Launching any new show is difficult but doubly so for one that’s not only a new take on a beloved franchise but an in-continuity sequel. If that was all the new Quantum Leap had to contend with it would be a lot for any group of creatives to deal with but the show was faced with a major creative shift near the start of production.
After filming three episodes, new Quantum Leap series developers Steven Lilien and Bryan Wynbrandt stepped down as showrunners. Martin Gero and Dean Georgaris then took over and have stayed with the series since. Since the two didn’t originate the concept and direction of the season, they were forced into stories that the previous showrunners had started. Gero freely admits that the initial direction of season one being out of their hands was difficult.
“The mythology of the show or how the mythology was going to work was not our choice.”
The first season, while pulling off many plots in the style of the original Quantum Leap, also featured an ongoing story line set back at Project Quantum Leap as the cast there struggled to unravel a mystery about why Ben (Raymond Lee) leaped in the first place. It led to many scenes of exposition, explaining time travel, dealing with a seemingly evil “Leaper X,” and elements of a “mystery box” story line. During the writing of season one, Gero explains, they were already figuring out what they didn’t like about how the show was going and how they might change it.
“We talked about, if we’re lucky enough to get a season two, how we create a situation where we’re not having to spend so much time talking about mythology, math, the rules of time travel, and what that means. (We wanted to) focus more on character stuff.”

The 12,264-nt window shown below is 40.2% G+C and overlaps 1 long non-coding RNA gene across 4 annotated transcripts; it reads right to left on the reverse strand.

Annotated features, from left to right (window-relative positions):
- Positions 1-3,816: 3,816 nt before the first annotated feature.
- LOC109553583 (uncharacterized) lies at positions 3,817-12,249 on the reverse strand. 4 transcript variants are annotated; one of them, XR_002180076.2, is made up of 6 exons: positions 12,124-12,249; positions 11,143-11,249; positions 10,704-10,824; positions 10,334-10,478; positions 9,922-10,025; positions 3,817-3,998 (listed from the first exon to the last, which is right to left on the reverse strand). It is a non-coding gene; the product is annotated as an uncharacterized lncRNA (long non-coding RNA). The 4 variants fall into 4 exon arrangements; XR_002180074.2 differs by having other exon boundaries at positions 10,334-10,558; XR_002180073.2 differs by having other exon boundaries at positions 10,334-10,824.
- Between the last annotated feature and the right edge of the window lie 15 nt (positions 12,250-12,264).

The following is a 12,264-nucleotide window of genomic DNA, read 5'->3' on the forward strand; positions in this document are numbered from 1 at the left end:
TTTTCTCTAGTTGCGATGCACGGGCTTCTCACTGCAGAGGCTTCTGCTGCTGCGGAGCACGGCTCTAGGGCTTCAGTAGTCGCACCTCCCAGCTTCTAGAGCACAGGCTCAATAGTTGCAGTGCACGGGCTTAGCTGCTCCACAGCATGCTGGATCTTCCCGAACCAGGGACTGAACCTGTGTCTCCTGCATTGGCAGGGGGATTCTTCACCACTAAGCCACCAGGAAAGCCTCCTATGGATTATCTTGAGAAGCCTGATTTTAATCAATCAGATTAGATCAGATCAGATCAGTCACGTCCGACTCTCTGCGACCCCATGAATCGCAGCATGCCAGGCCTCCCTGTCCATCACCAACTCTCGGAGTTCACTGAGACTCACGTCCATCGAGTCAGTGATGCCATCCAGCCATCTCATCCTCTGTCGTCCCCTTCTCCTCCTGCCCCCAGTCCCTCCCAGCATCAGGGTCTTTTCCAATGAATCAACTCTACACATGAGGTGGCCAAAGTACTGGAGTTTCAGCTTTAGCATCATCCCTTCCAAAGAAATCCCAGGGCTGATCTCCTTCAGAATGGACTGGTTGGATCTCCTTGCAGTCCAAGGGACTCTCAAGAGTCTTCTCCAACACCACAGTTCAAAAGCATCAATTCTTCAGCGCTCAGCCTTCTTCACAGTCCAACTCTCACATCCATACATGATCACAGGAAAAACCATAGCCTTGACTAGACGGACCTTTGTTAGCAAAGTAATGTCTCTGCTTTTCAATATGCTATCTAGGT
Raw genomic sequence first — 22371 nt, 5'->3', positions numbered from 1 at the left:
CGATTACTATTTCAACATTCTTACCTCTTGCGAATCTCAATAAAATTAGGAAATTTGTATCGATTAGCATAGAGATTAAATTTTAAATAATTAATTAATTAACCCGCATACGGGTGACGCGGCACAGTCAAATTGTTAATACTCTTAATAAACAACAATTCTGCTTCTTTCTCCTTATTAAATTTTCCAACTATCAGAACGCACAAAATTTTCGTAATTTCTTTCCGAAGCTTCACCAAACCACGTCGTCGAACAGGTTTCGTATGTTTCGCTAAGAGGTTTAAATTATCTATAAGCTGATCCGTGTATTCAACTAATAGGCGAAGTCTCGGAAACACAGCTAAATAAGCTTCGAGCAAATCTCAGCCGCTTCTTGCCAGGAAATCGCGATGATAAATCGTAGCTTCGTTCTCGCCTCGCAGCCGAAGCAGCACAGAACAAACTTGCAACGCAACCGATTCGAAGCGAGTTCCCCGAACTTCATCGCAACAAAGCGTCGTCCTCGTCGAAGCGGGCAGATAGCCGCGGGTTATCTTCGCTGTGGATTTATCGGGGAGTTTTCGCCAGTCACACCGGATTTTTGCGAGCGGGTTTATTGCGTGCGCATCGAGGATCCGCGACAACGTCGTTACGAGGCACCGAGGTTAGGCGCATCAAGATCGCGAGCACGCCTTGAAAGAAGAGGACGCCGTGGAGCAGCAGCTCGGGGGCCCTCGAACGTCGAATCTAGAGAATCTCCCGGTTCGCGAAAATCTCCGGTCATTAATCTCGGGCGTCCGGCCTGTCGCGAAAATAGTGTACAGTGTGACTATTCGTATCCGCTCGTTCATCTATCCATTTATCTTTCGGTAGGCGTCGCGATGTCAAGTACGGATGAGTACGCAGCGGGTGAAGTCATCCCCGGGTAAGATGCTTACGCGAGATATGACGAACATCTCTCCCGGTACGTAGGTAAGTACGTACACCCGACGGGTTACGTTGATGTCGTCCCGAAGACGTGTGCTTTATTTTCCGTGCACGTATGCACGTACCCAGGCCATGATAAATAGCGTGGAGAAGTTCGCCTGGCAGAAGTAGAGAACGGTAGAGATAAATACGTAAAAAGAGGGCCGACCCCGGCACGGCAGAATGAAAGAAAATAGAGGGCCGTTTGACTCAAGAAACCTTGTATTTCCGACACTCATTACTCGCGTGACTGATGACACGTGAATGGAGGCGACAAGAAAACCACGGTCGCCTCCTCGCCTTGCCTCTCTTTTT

These early conversations paid off massively for the creative team when the series got an early season 2 renewal after only eight episodes had aired of season 1. Production on season 2 began right after season 1 ended so the creative team already had plans in place and were able to hit the ground running in fixing the issues season 1 had.
Season 2 ditches much of the mystery box element that drove the core serialized story of season 1, with Ben no longer on a dedicated mission and now leaping around in time at random. The scenes at the Project also jumped forward three years, allowing the characters there to shed many of their old story lines and start afresh. It helped the show take on a whole new and improved life. The talent of the cast and characters back at the project motivated this change, recalls Gero.
“The whole reason we got rid of Leaper X (and other storylines) was we have such an incredible cast. Those present day stories (in season 1)? All the cast was doing was exposition. So we wanted to move the stories in the present away from the plot and center them more in character. Obviously there’s plot going on, but those stories are way more centered to explore the characters that we have back home. Whether it be Magic’s alcoholism or other elements I can’t get into, there’s stuff coming up that I think is really exciting and it makes those stories really personal instead of just exposition.”
For any problems that Gero had with how the story-lines were set up for season 1, he makes sure to clarify that the original showrunners would have most likely identified the same weaknesses the season had.
“The first season of a TV show is such a unique situation. You’re learning so much, you’re learning about what the show physically can do. You’re learning about the strengths of your actors and you’re learning about the strengths of your own storytelling and its weaknesses. I’m sure (the original showrunners) would have made the same or same-ish corrections.”
Even though the new Quantum Leap had a rocky start, the changes made to it have helped the show evolve in a far better direction. Without the ongoing mystery box plot there’s not only more time to focus on the draw of the show, Ben’s leaps, but thankfully let the supporting cast shine.
New episodes of Quantum Leap season 2 premiere Wednesdays at 8 p.m. ET on NBC.